Whether on paper or through music, Oswego State junior Corey Sheen said he tries to tell stories. Sheen, a journalism major, has translated his love of storytelling to pursue a career in hip-hop.
“As a journalist, you have a responsibility to the people, and that’s where the thought of my music comes from,” Sheen said.
Sheen, who as a rapper goes by the name moNK, has a story of his own. The Brookyln native has, in only three years, launched a career that started with a mix tape recorded on Garageband his freshman year in Oneida Hall. Today he is recording with nationally-known producers and engineers.
Sheen said he first started recording following a joke with his friends from home that if rapper Lil’ B was able to become famous, anyone could do it.
“It was like, anybody can rap, let’s do something,” Sheen said. “Let’s make a tape. Obviously, no one took it seriously except for me.”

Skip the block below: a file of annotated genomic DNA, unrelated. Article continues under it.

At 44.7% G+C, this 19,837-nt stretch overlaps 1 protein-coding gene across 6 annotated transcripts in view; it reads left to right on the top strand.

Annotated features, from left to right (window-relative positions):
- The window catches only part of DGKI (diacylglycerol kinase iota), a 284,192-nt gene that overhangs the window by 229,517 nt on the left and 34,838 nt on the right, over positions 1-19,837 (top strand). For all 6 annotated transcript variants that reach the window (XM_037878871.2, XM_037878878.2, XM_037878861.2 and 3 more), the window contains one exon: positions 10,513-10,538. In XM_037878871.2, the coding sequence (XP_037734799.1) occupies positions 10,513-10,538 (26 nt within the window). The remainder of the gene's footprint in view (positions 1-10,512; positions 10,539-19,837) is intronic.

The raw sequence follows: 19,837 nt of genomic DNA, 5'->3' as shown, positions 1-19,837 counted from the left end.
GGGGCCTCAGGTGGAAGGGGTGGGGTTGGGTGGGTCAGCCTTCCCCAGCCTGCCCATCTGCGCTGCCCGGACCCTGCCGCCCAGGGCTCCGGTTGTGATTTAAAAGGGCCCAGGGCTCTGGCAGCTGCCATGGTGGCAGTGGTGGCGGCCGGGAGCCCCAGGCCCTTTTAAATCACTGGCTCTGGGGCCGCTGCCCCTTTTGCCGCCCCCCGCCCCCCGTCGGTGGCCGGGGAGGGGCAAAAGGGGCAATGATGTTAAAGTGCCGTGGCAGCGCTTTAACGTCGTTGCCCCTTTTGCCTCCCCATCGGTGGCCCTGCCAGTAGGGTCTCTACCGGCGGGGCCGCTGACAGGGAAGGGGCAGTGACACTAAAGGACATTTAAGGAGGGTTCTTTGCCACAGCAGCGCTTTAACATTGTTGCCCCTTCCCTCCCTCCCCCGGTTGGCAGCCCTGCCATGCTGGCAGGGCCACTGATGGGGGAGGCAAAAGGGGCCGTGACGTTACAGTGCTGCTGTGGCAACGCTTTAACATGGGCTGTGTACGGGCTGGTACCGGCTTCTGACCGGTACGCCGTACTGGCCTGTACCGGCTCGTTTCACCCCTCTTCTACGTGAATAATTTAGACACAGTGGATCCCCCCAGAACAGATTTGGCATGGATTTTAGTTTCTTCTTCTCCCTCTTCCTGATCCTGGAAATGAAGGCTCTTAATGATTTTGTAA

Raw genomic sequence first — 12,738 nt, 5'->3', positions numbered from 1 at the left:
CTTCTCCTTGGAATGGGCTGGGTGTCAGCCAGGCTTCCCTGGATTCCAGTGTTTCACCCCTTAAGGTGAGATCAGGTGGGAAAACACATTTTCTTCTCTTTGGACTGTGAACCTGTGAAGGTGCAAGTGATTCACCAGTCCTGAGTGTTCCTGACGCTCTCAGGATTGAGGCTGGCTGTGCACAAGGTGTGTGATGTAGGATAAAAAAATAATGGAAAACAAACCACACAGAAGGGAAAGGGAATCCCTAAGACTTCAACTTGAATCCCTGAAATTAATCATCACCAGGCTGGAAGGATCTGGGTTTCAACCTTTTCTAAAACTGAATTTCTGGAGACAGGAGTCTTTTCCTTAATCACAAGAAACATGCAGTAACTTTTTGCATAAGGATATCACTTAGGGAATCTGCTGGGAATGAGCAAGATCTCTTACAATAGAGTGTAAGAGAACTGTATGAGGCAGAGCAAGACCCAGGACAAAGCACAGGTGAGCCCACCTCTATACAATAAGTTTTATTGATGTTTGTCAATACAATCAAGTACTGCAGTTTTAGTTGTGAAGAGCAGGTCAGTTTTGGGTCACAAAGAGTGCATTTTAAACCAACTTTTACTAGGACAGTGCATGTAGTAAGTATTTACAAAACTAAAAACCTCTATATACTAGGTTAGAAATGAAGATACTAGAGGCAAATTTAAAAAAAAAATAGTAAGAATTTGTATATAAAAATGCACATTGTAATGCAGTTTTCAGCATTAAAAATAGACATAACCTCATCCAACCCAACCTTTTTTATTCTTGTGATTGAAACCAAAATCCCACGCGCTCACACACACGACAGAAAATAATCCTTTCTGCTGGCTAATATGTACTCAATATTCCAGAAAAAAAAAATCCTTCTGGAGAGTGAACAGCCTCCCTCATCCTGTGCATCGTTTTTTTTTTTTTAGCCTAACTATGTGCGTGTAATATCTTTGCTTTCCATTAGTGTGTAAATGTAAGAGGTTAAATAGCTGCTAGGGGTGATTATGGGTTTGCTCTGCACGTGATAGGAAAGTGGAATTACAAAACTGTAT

Sheen said the positive feedback he received from other rising artists in Brooklyn encouraged him to continue his career. Capital STEEZ, a fellow Brooklyn-based rapper who, along with Pro Era crewmate Joey Bada$$, had gained a large following on YouTube and hip-hop blogs, told Sheen he had potential as a solo artist.
“He was one of the early people to come and say ‘I could see you as a dolie rapper, just doing your thing,’” Sheen said.
Sheen said STEEZ, who died in December of 2012, provided him influence that helped his career continue.
“He was a huge inspiration for me to start and keep going,” Sheen said.